"...the Imagination (or love, or sympathy, or any other sentiment) induces knowledge, and knowledge of an 'object' which is proper to it..."
Henry Corbin (1903-1978) was a scholar, philosopher and theologian. He was a champion of the transformative power of the Imagination and of the transcendent reality of the individual in a world threatened by totalitarianisms of all kinds. One of the 20th century’s most prolific scholars of Islamic mysticism, Corbin was Professor of Islam & Islamic Philosophy at the Sorbonne in Paris and at the University of Teheran. He was a major figure at the Eranos Conferences in Switzerland. He introduced the concept of the mundus imaginalis into contemporary thought. His work has provided a foundation for archetypal psychology as developed by James Hillman and influenced countless poets and artists worldwide. But Corbin’s central project was to provide a framework for understanding the unity of the religions of the Book: Judaism, Christianity and Islam. His great work Alone with the Alone: Creative Imagination in the Sufism of Ibn ‘Arabi is a classic initiatory text of visionary spirituality that transcends the tragic divisions among the three great monotheisms. Corbin’s life was devoted to the struggle to free the religious imagination from fundamentalisms of every kind. His work marks a watershed in our understanding of the religions of the West and makes a profound contribution to the study of the place of the imagination in human life.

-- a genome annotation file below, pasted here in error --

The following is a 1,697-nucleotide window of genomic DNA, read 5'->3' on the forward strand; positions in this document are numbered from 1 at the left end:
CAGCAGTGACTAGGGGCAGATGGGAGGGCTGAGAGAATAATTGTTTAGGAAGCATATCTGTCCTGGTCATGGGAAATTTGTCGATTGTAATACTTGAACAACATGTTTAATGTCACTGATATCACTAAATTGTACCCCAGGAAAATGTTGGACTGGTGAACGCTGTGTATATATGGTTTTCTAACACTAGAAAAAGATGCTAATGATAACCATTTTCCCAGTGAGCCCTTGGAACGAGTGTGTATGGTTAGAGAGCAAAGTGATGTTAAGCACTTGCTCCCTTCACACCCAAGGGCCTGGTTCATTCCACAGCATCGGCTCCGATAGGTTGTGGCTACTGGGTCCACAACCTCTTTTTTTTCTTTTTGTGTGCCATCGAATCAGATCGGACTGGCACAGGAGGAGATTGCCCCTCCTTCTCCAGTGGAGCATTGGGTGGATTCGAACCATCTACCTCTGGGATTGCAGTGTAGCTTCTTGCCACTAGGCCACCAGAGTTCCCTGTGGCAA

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Monday, March 21, 2011

« La tradition prophétique et le combat pour la sauvegarde de l’âme du monde »

I am delighted to report that the talk I gave in Oxford last October has been translated into French by Robin Guilloux and has been posted by Les Amis de Henry et Stella Corbin on their website. Many thanks to Robin for the effort: « La tradition prophétique et le combat pour la sauvegarde de l’âme du monde » 

The excellent Daniel Proulx, scholar of Corbin & frequent contributor to this blog, has edited Robin Guilloux's fine translation from the English by inserting the original French quotes of Corbin into the text, in the interests of most precisely rendering Corbin's thought. I am extremely grateful to both for their work. The edited text appears below and is available through Scribd. 


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